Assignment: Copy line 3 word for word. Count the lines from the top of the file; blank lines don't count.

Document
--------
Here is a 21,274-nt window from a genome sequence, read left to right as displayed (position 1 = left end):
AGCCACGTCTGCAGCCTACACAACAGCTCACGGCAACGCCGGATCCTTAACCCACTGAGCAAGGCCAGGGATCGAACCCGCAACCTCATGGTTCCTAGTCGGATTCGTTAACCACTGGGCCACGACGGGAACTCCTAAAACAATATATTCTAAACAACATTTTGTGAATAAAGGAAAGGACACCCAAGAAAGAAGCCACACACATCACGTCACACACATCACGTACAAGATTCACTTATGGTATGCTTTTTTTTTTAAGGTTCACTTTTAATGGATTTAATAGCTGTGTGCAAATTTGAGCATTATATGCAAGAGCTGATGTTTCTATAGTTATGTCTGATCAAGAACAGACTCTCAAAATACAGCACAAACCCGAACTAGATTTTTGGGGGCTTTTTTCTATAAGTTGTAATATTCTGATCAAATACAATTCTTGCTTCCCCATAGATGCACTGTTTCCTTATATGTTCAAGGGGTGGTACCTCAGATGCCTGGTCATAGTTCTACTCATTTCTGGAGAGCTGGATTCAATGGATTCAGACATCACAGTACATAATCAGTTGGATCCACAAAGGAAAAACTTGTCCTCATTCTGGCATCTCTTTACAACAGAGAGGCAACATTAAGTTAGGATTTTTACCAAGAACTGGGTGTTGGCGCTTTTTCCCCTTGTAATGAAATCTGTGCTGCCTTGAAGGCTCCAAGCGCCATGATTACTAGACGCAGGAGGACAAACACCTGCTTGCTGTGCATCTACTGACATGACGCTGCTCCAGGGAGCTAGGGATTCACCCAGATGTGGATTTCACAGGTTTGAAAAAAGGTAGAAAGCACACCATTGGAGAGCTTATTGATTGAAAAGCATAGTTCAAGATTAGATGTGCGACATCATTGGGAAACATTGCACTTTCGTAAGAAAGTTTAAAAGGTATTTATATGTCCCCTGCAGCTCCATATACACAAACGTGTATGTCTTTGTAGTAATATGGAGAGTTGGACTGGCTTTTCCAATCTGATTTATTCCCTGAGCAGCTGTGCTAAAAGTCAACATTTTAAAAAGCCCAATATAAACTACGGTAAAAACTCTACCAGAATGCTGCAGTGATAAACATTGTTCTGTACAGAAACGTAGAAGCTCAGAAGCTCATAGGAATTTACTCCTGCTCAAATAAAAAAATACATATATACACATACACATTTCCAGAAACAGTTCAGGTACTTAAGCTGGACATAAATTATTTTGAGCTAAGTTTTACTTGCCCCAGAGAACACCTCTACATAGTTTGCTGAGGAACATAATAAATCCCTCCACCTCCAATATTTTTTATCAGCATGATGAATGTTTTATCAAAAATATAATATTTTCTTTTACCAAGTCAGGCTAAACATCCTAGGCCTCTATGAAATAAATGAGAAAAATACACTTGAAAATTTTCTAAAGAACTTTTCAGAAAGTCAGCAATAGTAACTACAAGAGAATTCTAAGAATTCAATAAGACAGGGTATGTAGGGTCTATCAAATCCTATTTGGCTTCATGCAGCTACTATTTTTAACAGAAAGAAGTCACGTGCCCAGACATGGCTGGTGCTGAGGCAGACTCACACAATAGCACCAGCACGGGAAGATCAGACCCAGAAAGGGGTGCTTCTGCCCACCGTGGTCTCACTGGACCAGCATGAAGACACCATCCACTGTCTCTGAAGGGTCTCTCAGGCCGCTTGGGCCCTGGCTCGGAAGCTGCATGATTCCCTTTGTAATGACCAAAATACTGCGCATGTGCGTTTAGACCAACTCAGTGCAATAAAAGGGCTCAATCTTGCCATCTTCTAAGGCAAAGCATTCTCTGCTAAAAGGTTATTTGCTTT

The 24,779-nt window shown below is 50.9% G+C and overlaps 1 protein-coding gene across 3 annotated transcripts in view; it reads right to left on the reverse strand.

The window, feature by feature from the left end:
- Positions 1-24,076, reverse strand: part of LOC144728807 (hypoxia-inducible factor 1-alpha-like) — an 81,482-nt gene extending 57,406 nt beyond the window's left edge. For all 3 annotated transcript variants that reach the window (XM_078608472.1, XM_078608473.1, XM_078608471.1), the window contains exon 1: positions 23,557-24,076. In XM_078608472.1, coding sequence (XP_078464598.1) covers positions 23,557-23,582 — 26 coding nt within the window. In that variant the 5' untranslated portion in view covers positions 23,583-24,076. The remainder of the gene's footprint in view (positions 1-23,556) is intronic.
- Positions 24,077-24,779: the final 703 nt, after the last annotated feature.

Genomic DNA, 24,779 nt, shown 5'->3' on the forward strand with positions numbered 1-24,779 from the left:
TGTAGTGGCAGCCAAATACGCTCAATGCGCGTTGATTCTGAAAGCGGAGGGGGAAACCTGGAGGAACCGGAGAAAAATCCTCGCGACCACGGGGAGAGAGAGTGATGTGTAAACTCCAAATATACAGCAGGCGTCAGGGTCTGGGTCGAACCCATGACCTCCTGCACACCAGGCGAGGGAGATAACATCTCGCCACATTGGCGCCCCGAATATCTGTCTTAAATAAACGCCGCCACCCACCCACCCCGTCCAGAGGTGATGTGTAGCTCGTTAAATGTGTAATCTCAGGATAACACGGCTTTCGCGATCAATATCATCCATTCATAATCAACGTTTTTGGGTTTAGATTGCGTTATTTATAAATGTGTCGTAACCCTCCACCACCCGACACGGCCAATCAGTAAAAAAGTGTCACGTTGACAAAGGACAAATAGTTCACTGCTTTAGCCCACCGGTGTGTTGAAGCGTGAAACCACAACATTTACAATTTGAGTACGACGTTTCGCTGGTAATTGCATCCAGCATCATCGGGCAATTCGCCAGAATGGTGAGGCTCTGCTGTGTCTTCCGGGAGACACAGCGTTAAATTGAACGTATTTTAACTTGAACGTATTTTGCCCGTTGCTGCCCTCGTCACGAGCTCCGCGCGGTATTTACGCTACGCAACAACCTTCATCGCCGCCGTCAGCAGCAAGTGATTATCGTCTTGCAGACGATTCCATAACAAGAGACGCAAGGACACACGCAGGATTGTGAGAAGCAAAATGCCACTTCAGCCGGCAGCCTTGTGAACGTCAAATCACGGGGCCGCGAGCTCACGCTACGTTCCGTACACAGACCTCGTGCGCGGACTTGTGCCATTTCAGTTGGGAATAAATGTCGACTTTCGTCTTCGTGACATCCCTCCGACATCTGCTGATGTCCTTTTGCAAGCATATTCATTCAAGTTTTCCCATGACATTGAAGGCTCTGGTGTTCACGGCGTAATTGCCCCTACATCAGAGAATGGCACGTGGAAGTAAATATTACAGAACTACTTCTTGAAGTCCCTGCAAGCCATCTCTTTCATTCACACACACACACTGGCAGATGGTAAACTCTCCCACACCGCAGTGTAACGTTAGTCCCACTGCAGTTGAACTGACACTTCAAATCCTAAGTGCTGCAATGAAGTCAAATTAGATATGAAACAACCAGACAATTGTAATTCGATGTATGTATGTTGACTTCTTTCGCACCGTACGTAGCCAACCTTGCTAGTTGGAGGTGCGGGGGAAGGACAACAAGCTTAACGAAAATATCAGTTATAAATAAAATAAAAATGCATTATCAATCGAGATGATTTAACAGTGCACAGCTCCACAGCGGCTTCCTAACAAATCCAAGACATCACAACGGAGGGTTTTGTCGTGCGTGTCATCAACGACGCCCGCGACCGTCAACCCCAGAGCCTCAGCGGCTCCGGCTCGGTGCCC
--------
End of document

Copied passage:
The 24,779-nt window shown below is 50.9% G+C and overlaps 1 protein-coding gene across 3 annotated transcripts in view; it reads right to left on the reverse strand.